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The Center for the Integrated Modeling and Analysis of the Gulf Ecosystem

A tale of two Gulf spills: A research consortium of 19 institutions from 5 countries studying the impacts of oil spills on the Gulf of Mexico.

Karenia brevis blooms on the West Florida Shelf: A comparative study of the robust 2012 bloom and the nearly null 2013 event

  • Monday, 23 May 2016 13:53

Abstract:

Harmful algal blooms of the dinoflagellate Karenia brevis require an upwelling circulation to manifest along the coastline of the West Florida Continental Shelf. Too much upwelling, however, can impede bloom formation by increasing inorganic nutrient levels to the point where faster growing phytoplankton such as diatoms may out-compete the slower growing K. brevis, as occurred in 1998 and 2010. Both 2012 and 2013 experienced persistent upwelling, but only 2012 exhibited a robust harmful algal bloom. Here we examine the subtle differences in the coastal ocean circulation between those two years that led to the disparate bloom evolutions.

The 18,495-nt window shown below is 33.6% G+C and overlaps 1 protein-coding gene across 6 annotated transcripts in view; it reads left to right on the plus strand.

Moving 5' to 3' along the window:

Source: Weisberg, R.H., Zheng, L., Liu, Y., Corcoran, A. A., Lembke, C., Hu, C., Lenes, J.M., Walsh, J.J., Karenia brevis blooms on the West Florida Shelf: A comparative study of the robust 2012 bloom and the nearly null 2013 event, Continental Shelf Research, Volume 120, 1 June 2016, Pages 106-121

Fig 5. - Karenia brevis abundance along the southwest Florida Shelf (A) between September and November 2012, (B) during December 2012, (C) between January to March 2013, and (D) between September and November 2013. Dots represent single samples collected via routine monitoring and multiple event response cruises conducted during each period. In cases where multiple concentrations were present at a single location, the samples with the greatest K. brevis abundance are overlaid onto samples with a lower abundance.